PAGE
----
Deep Cuts #2: TV with Lamberto

Italian TV movies are not like American TV movies. They contain nudity, gore, violence, cursing, really everything that you would want from a good theater going experience, but in the comfort of your own home. Several icons of horror have crafted Italian TV movies over the years to mixed results.  

Enter Lamberto Bava.  

Shortly after he struck gold with Demoni and Demoni 2, he was approached to make 5 made-for-TV films in a collection called Brivido Giallo. Only four were ever made. One of them was 1988’s Until Death, based on an unused script from horror maestro Lucio Fulci and originally intended as a sequel to The Postman Always Rings Twice! 

Can a TV horror film hold up to the standards set by Lamberto’s previous films? How will Lucio Fulci’s script be handled when filmed by another director? 

Being a big fan of Baby Bava, I had high expectations for this movie. It’s an intriguing premise, even if it is a bit standard and cliche. Linda and Carlo are lovers who kill Linda’s husband and hide his body. She gives birth to her husband’s baby and eight years later, the three of them are running some kind of hotel near the lake. A mysterious stranger, resembling Dean Winchester’s and Ryan Philippe’s illegitimate love child, shows up and threatens to blow the whole thing wide open. 

Meanwhile, the son has nightmares about his father coming back from the dead, of which he wasn’t even born when his father was murdered. I doubt Linda and Carlo sat him down for his 8th birthday and said, “hey, son, wish your dad was here to celebrate, but Carlo beat him over the head and killed him when you were a wee peanut in your mama’s womb.”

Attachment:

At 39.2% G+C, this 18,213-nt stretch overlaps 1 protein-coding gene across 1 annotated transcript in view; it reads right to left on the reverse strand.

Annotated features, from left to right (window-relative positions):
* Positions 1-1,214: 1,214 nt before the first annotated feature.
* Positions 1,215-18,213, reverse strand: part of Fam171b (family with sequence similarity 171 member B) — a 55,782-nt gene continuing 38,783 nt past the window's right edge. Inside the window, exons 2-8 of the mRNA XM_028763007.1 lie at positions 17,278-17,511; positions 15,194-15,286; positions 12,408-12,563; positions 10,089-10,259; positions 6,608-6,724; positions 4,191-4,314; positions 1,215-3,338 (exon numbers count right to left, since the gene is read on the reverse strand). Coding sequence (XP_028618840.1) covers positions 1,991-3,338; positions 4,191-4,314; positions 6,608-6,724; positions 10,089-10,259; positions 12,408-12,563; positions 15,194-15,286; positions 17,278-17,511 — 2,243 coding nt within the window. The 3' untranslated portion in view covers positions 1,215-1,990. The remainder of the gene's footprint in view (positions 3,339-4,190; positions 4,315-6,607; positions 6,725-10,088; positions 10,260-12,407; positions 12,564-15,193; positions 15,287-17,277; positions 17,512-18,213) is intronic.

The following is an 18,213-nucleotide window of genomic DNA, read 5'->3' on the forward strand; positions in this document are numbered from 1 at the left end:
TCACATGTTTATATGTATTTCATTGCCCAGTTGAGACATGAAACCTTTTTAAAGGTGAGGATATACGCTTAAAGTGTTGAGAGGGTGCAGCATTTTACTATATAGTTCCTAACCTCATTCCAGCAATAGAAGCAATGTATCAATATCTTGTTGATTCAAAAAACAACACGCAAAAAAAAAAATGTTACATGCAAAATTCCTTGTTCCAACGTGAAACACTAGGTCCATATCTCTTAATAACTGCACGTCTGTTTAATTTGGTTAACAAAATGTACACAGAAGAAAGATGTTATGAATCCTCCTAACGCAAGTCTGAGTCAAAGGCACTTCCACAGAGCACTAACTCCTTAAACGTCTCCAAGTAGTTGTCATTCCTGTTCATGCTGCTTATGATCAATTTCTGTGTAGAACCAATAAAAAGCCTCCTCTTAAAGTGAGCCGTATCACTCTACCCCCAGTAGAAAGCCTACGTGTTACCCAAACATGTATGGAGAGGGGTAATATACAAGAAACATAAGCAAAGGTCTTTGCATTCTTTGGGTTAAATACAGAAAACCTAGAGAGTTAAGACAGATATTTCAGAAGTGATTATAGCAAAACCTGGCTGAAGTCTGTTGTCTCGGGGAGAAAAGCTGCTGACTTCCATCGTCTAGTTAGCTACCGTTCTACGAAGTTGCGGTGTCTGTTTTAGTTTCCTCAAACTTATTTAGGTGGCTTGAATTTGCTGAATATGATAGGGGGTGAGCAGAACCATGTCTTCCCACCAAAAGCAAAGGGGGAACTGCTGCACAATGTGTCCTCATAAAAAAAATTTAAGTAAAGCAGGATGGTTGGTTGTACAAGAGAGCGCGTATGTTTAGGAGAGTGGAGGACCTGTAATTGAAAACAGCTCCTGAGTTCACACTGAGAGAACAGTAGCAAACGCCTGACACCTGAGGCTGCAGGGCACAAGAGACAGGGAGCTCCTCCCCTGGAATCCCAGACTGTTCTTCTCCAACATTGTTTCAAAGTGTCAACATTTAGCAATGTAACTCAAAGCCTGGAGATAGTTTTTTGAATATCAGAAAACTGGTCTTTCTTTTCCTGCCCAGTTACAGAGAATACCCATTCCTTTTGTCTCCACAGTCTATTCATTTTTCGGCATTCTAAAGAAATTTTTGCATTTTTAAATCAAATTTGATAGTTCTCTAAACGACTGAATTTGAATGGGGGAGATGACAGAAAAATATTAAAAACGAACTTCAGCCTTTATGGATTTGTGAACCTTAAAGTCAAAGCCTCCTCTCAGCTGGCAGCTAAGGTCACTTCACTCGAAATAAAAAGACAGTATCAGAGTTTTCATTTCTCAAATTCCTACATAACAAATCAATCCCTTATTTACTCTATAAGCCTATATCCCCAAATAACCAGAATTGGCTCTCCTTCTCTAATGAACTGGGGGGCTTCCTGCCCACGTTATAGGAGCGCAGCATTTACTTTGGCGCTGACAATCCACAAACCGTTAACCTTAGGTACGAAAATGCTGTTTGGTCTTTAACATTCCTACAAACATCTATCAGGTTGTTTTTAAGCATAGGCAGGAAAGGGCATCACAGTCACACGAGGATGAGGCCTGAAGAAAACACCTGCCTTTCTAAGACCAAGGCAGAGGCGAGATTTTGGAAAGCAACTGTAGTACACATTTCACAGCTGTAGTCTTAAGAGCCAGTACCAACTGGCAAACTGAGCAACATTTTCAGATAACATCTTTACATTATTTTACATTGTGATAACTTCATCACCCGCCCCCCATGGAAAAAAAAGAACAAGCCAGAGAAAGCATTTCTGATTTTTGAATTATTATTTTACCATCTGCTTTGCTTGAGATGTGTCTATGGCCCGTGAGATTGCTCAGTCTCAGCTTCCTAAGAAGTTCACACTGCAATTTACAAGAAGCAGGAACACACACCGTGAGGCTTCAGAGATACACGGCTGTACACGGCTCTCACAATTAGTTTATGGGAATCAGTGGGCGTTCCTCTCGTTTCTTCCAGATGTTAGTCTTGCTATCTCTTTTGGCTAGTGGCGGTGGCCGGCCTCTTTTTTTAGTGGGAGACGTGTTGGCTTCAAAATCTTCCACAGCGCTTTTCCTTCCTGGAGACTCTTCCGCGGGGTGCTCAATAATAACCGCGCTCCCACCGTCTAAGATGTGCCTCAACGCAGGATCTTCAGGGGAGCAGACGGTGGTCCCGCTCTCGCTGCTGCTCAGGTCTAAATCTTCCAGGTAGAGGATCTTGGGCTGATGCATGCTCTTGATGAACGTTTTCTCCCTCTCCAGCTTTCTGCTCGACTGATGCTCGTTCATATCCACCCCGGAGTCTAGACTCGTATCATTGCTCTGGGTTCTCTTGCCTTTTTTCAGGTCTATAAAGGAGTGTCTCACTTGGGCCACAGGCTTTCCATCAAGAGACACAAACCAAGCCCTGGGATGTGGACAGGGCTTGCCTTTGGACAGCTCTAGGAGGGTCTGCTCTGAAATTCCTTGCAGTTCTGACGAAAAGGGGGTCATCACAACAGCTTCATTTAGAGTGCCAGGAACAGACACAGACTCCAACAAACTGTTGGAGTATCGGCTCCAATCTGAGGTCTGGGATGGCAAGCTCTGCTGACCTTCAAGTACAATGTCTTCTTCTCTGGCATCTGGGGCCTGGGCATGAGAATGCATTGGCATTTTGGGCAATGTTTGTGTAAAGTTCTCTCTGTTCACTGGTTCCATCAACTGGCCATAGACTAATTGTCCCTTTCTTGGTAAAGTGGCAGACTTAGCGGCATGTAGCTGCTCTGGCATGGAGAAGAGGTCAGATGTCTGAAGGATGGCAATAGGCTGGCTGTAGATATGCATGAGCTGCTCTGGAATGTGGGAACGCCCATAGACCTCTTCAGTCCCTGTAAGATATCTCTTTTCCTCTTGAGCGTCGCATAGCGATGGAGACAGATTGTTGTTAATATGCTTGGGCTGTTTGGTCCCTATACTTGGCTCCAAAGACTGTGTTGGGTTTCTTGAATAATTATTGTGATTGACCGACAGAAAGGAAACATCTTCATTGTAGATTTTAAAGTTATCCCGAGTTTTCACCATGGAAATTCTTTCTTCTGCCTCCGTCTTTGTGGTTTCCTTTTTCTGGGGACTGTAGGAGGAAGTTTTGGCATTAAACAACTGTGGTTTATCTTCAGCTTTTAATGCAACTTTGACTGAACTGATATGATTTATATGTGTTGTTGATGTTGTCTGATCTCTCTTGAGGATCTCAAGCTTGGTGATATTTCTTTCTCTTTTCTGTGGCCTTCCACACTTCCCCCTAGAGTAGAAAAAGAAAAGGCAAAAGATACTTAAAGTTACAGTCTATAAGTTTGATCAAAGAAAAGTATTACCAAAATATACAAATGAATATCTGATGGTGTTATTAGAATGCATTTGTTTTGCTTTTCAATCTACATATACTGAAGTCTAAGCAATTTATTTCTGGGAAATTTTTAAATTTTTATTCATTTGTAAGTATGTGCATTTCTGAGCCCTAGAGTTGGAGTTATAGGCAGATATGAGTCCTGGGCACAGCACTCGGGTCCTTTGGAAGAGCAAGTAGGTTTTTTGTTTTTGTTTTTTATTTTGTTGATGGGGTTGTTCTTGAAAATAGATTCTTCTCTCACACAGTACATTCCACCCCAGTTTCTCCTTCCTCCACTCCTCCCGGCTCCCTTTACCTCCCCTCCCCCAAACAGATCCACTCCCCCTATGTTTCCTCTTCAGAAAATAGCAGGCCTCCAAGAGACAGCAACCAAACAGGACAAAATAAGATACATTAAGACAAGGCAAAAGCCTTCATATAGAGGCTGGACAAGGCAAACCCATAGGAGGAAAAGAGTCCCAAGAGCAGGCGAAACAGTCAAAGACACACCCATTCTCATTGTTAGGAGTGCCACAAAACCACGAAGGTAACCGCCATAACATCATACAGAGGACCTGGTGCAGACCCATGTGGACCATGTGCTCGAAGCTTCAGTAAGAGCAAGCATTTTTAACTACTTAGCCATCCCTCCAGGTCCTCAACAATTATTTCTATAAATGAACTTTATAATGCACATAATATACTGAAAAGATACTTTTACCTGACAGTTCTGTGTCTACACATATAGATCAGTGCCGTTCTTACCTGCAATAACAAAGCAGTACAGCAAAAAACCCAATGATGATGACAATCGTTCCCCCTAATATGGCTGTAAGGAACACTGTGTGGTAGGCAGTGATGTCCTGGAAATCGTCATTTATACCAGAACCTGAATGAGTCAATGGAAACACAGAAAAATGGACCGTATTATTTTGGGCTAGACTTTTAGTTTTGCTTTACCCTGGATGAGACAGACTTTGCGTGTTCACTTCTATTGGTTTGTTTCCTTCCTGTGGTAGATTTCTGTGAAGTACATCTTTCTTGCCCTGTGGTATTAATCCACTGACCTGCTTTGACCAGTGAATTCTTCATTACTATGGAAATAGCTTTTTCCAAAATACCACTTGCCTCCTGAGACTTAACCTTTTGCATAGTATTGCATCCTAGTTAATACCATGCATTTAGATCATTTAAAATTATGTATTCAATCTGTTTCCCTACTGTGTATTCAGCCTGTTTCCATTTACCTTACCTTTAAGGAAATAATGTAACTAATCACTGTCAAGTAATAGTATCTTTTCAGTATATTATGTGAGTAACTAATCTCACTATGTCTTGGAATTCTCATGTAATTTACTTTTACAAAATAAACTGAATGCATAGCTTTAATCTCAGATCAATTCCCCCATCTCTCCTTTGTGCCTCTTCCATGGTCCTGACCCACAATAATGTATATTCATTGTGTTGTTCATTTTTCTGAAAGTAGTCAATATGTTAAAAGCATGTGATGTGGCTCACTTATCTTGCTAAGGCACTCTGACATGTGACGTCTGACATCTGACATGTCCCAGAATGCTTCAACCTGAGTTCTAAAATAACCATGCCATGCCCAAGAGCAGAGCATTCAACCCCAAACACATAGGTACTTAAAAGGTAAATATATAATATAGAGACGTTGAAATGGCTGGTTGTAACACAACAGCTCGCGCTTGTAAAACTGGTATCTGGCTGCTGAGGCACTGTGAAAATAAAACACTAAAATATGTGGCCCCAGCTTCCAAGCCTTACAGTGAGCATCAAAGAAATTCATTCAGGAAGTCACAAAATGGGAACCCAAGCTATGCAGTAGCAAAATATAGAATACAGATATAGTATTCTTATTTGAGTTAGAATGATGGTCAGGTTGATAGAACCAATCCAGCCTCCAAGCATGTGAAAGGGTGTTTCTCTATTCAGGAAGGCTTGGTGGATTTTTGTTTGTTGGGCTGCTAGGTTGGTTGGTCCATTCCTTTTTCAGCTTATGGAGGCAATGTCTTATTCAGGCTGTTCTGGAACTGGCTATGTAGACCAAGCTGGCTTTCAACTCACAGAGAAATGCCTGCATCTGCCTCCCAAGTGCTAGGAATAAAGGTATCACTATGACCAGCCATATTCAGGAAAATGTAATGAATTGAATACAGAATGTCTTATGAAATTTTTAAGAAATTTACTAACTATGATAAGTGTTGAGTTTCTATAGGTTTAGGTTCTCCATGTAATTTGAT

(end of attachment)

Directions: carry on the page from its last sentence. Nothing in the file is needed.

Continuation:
Italian Ryan Winchester/Dean Philippe knows a little bit more than he should, dropping hints towards the couple, and instilling paranoia and fear into their quiet little guilt free life.  

Who is this guy? Why does he quote the inside of Linda’s wedding ring? Why does he cook fettucine just like her ex-husband? Do we care? 

Really more of a thriller or mystery film, hence the name of the series, Brivido Giallo, I was disappointed by the lack of violence and gore. It’s hard to tell if it was written this way or if it was simply due to the nature of a TV film and its lack of budget. Either way, I have a hard time seeing this as a Lucio Fulci film.  

From a style perspective, the film is beautiful. I love the blue hues that permeate the picture. Entire scenes are bathed in deep blues and shadows, leading you to truly feel the color through the screen. There’s even a beautiful scene where the screen is flooded in blue, only for Carlo to hold a flashlight exuding a red light, while carrying a bright green fruit of some kind. It’s a wonderful color contrast. There’s also a deep red filter used and I am sure that if I cared a little bit more, I could figure out the significance of the two uses of color. But I don’t. 

Overall, the film isn’t very good. There’s no real love or romance between Carlo and Linda. He’s kind of a douche and she’s way out of his league. And her husband was an old balding man! She is way too hot for either of these boneheads. She’s very much an Italian Kirsty Cotton.

It’s a basic story that Baby Bava tried to spice up with his stylistic approach to colors and shadows, but it just isn’t enough. It isn’t scary. It isn’t cheesy. It’s slow paced. The re-watch factor is low. And I wouldn’t recommend it even to fans of Lamberto’s. Many of the twists are easily spotted and the ending is just nonsense. The payoff just simply isn’t worth the runtime. 

3/10 Stab wounds 

About RetRo(n) 61 Articles
I like the 80s, slasher films, Italian directors, Evil Ed, Trash and Nancy, Ripley and Private First Class Hudson, retro crap but not SyFy crap, old school skin, Freddy and Savini, Spinell and Coscarelli, Andre Toulon, and last, but not least, Linda Blair.